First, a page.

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Skeletal System Diseases

Skeletal System Diseases

Our skeletal system provides a framework for the muscles and helps in the basic function of movement. However, due to age and various other factors, the bones become weak and fragile and may get affected by some common disorders.
Kanika Khara
Last Updated: Feb 28, 2018
The adult human skeletal system comprises 206 bones and the associated cartilage, tendons, ligaments as well as teeth. The bones are connected to each other through ligaments and to muscles through tendons. The skeletal system forms a supportive framework for the human body, and provides stable anchoring points for soft tissues. The skeletal system not only protects vital organs like brain, spinal cord, heart, lungs, liver, kidneys, etc., but also acts as a reservoir of minerals, like calcium and phosphorous which are supplied to various body parts through blood.

The process of formation and development of blood cells (hematopoiesis) occurs in the bone marrow of long bones. Along with the muscles, our skeletal system forms a leverage system that helps us to move our limbs and perform various activities.

The tissues of the skeletal system are affected by degenerative wear and tear, infectious agents, genetic anomalies, etc. Some of the commonly known diseases, disorders and medical conditions of the skeletal system have been described below.

Congenital and Hereditary
Achondroplasia: It is an autosomal dominant disorder that affects growth and development of long bones. It is characterized by bone deformation, leading to disproportionate shortness of the extremities (legs, arms, fingers and toes) relative to the trunk.

Achondrogenesis: It includes a set of disorders resulting due to growth hormone deficiency, which leads to altered bone and cartilage development. The infants are stillborn or die shortly after birth.

Clubfoot: Also known as talipes equinovarus, it is the most common congenital disorder which affects joints of the feet. In babies born with this disorder, one foot or both the feet point downwards and inwards, making it difficult for them to walk and move around.

Hereditary Multiple Exostoses: Inherited in an autosomal dominant pattern, this disorder involves the development of benign (non-cancerous) bone tumors called exostoses. Such tumors cause uneven limb growth and limited joint movements.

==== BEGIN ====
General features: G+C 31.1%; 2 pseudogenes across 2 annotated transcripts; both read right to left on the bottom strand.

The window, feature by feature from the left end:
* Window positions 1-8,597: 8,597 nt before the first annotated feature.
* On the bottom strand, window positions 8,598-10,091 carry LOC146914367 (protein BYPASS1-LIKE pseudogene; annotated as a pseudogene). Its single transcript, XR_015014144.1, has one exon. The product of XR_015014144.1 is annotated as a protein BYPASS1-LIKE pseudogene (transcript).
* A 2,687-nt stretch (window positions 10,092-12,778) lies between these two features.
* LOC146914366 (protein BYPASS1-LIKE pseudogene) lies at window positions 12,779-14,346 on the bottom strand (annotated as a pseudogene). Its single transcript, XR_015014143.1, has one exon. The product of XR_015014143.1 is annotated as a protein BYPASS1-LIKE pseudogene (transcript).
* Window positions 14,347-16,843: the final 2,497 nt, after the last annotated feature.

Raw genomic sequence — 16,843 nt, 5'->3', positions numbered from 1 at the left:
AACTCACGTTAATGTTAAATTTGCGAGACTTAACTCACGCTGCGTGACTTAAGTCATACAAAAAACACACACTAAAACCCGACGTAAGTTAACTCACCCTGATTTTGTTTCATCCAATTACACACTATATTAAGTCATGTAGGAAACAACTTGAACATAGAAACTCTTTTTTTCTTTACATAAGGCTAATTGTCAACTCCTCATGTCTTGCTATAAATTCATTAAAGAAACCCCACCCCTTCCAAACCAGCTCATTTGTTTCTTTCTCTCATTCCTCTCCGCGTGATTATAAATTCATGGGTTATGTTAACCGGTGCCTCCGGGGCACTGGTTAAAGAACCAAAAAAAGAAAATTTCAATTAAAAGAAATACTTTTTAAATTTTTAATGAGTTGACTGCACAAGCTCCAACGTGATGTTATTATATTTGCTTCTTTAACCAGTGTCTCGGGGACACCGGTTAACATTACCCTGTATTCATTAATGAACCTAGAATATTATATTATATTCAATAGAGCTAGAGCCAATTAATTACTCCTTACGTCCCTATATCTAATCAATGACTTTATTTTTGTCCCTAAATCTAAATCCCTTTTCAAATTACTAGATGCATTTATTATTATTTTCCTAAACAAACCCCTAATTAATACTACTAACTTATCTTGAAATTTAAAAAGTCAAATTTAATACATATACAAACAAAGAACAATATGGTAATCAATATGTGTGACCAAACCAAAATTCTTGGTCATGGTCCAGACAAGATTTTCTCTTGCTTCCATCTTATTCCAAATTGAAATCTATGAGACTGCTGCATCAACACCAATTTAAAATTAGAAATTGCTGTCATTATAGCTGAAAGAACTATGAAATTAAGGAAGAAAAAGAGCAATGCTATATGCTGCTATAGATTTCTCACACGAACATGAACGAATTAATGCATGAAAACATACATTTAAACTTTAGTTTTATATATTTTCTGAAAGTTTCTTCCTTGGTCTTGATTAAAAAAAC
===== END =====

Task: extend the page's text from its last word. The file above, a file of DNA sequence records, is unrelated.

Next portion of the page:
Osteogenesis Imperfecta: Also known as brittle bone disease, this genetic anomaly leads to underproduction of cartilage causing fragile bones, loose joints, and blue sclerae. It is also inherited in an autosomal dominant pattern.

Osteopetrosis: It is a rare inherited disorder wherein bone reabsorption is altered due to dysfunctional osteoclasts. This leads to increased bone density and hardening of bones.

Spina Bifida: It is a neural tube defect in which the skeletal tissues surrounding the spinal cord remain underdeveloped. Under normal conditions, the two sides of each vertebra join together to form a column around the spinal cord. In case of this disorder, such fusion does not take place in certain vertebrae, leaving a slit in the spinal column.

Fibrous Dysplasia: It is a gene mutation, which is not hereditary and occurs during the fetal development in the mother's womb. Fibrous dysplasia is a condition where fibrous tissues start growing in place of normal bones. The fibrous tissues expand during the growth of the bones making them weaker and weaker. If the mutation occurs at the early stage of fetal development it affects more tissues however, if it occurs late a very few get affected. Since mutation occurs before birth it is considered as a genetic disorder but it is not hereditary because the sperm or egg does not pass on the mutation to the fetus.

Hypophosphatemia: The decrease in phosphorous levels in the body results in hypophosphatemia. Conditions like chronic diarrhea, starvation, alcoholism, vitamin D deficiency, etc., can lead to this condition. The person suffering from hypophosphatemia will experience muscle weakness and pain in the bones. Adults suffering from this condition also experience loss of teeth at an early age and the bones become susceptible to fractures. Children with hypophosphatemia have an abnormally shaped head and their limbs are extremely short with enlarged joints.

Osteosarcoma: It is a type of bone cancer that involves the growth of cancerous tumors in the fast-growing regions of bones. It mostly occurs during childhood and adolescence, with the average age of diagnosis being 15 years.

Chondrosarcoma: It is a malignant bone cancer that originates in the cartilage. Pelvic bones, shoulder bones, and the upper part of limbs are the most common sites of origin. It is more common in adults.

Ewing's Sarcoma: It is a type of primary bone cancer and may originate in the long bones, pelvic bones or even flat bones of the skull. It is more common in children and generally develops during puberty. The cancer then metastasizes to other body tissues as well.

Arthritis: It is a group of diseases involving inflammation of joints. Autoimmunity, wear and tear of the joints and associated tissues, and infection are the common causes. Depending on the cause and the tissue affected, about 100 different types have been identified. Osteoarthritis, rheumatoid arthritis and psoriatic arthritis are some of the common types.